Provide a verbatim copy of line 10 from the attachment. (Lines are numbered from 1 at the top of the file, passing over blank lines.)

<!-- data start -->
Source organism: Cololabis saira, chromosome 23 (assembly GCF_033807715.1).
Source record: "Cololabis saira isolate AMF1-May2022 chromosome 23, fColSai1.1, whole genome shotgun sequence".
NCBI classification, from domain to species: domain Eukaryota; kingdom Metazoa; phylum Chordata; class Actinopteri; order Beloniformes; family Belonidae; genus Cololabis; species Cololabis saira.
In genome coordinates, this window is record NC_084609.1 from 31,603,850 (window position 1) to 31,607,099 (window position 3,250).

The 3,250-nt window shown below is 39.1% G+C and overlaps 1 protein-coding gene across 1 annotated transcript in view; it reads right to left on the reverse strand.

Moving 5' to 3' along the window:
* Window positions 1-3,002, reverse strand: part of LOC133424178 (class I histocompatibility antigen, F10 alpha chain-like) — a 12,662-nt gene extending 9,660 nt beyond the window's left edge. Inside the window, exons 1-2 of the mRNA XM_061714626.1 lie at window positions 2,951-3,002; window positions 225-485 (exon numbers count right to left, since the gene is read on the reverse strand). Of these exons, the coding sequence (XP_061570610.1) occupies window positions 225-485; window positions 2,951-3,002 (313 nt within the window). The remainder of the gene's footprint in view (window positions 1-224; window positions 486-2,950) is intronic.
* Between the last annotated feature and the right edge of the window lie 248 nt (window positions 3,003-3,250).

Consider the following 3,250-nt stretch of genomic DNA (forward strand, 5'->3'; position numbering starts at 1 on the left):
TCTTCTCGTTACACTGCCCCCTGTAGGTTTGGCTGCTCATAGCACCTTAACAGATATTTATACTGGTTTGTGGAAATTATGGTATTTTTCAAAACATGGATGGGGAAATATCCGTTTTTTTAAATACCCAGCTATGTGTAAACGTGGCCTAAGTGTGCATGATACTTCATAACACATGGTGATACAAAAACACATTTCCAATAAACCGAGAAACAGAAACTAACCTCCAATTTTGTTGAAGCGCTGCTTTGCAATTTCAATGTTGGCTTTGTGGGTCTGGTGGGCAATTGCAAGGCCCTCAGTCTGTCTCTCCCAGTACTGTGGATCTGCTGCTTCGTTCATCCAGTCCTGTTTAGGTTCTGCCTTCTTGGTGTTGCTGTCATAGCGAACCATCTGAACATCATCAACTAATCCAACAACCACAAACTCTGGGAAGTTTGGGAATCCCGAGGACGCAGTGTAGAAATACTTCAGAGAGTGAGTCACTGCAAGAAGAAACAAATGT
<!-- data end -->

TCTTCTCGTTACACTGCCCCCTGTAGGTTTGGCTGCTCATAGCACCTTAACAGATATTTATACTGGTTTGTGGAAATTATGGTATTTTTCAAAACATGGATGGGGAAATATCCGTTTTTTTAAATACCCAGCTATGTGTAAACGTGGCCTAAGTGTGCATGATACTTCATAACACATGGTGATACAAAAACACATTTCCAATAAACCGAGAAACAGAAACTAACCTCCAATTTTGTTGAAGCGCTGCTTTGCAATTTCAATGTTGGCTTTGTGGGTCTGGTGGGCAATTGCAAGGCCCTCAGTCTGTCTCTCCCAGTACTGTGGATCTGCTGCTTCGTTCATCCAGTCCTGTTTAGGTTCTGCCTTCTTGGTGTTGCTGTCATAGCGAACCATCTGAACATCATCAACTAATCCAACAACCACAAACTCTGGGAAGTTTGGGAATCCCGAGGACGCAGTGTAGAAATACTTCAGAGAGTGAGTCACTGCAAGAAGAAACAAATGT